5 things you think you can recycle, but actually can’t

Despite our best intentions, confusions around what we can and can’t recycle could be doing more harm than good, new research show.

Press Association
Last updated: 20 March 2018 - 2.29pm

Every day we’re told we should be acting greener to help save the planet. ‘Reduce, reuse, recycle’ is the message to remember as we steer away from plastic bottles and instead reach for our reusable flask, feeling proud in the knowledge we are doing our bit.

But even with the best will in the world, we don’t always get it right. According to a recent study by the British Science Association (BSA), of the 2,000 Brits they interviewed about recycling household waste, not one person got full marks. This means we’re all likely to be guilty of putting things into our recycling bin that cause more harm than good, or throwing away something that could be recycled.

[Read more: 8 of the best reusable travel coffee mugs to help the environment]

Head of engagement at the BSA Ivvet Modinou said: “It’s encouraging to see lots of people are concerned about plastic waste, but what you can and can’t put in the recycle bin can often be confusing. The industry as a whole needs to address this issue if we are to collectively improve recycling performance.”

Research shows that in 2017  just over half (53%) of UK households disposed of one or more items in the general rubbish that could have been recycled in their area, up from 49% in 2016. And 76% put things in recycling bins that are not collected locally.

Here are some of the more common misconceptions about what you think you can recycle but actually can’t.

1. Food-stained plastic and paper containers

If you’re going to recycle it, wash it out. Although dirty jars and tins are usually fine, as they go through a heating process when recycled, many of us think we can put in our pizza boxes and takeaway cartons, but if they’re stained with grease and food, they can’t be recycled, so should go in the bin.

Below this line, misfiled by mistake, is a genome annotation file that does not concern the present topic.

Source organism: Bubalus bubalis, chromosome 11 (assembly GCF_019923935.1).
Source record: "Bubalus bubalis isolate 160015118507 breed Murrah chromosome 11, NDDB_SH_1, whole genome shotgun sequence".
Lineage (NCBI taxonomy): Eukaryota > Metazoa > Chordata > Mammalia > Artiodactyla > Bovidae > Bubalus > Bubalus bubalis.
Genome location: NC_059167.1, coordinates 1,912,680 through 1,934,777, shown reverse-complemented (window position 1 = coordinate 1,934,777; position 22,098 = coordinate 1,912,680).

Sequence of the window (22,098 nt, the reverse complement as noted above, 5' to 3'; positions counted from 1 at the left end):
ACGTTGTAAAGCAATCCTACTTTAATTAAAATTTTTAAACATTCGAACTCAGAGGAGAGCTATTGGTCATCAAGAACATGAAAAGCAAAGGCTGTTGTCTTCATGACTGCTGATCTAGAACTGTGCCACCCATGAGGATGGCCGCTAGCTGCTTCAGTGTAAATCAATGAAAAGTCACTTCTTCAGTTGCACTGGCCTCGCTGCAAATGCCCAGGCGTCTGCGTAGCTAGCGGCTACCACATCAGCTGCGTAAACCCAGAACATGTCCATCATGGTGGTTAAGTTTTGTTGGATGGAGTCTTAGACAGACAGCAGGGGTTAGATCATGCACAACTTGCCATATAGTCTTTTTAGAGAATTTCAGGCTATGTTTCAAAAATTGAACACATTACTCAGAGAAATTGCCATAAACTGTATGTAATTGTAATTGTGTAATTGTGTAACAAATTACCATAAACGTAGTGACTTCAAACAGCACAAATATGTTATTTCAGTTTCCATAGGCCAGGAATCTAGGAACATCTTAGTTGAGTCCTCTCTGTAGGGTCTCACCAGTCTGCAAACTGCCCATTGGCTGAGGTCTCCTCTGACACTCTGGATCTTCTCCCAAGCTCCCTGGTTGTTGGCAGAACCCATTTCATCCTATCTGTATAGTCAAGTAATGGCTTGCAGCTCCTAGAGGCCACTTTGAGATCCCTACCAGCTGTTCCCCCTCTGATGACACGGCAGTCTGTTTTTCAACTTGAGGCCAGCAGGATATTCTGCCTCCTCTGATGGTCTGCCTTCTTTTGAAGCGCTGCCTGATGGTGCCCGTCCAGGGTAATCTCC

2. Wrapping paper

Despite the fact it’s made from paper, some gift wrap has a coating on it that means it won’t break down in the recycling plant. So if you want to give gifts with conscience, avoid wrapping papers with gloss, foil or glitter, and opt instead for a matte finish.

3. Tape

Following on from gift wrap is the hidden nuisance that is sticky tape. One tiny piece can contaminate the whole piece of paper and prevent it from being thoroughly mulched. Make sure you’ve picked off all pieces of tape before tossing your wrapping paper into the recycling.

4. Kitchen roll and tissue paper

As it’s often already made from recycled paper, tissue paper can’t be recycled again, because the fibres are too short to pulp properly. Similarly, kitchen roll can’t be recycled, especially if it’s been contaminated with food. However, it is compostable, so you can put it out on your garden instead of in your bin.

[Read more: What to do with your old plastic carrier bags – 13 alternative uses]

5. Soap dispensers

The BSA’s survey indicates that 44% of us think we can put soap dispensers in with our recycling. The soap pump dispenser top has to be removed and the bottle thoroughly washed out before  it can be recycled. Similarly, shampoo bottles need to be washed out before going in the recycling as well.

Know your options

What local authorities will and will not take differs depending on where you live. So if in doubt, do your research and find out exactly what you can do. If you’re not sure, sometimes the answer can be staring you in the face, as recycling symbols are becoming increasingly common on everyday items.

It’s estimated the average British household produces over a tonne of waste every year. That means roughly 31 million tonnes of waste are leaving British homes each year, the equivalent of 3.5 million double-decker buses. If you lined them up, they would go around the world two and a half times.

By taking an extra couple of minutes to recycle everything you possibly can (and know what you can’t), you could help keep our planet green and our oceans blue.

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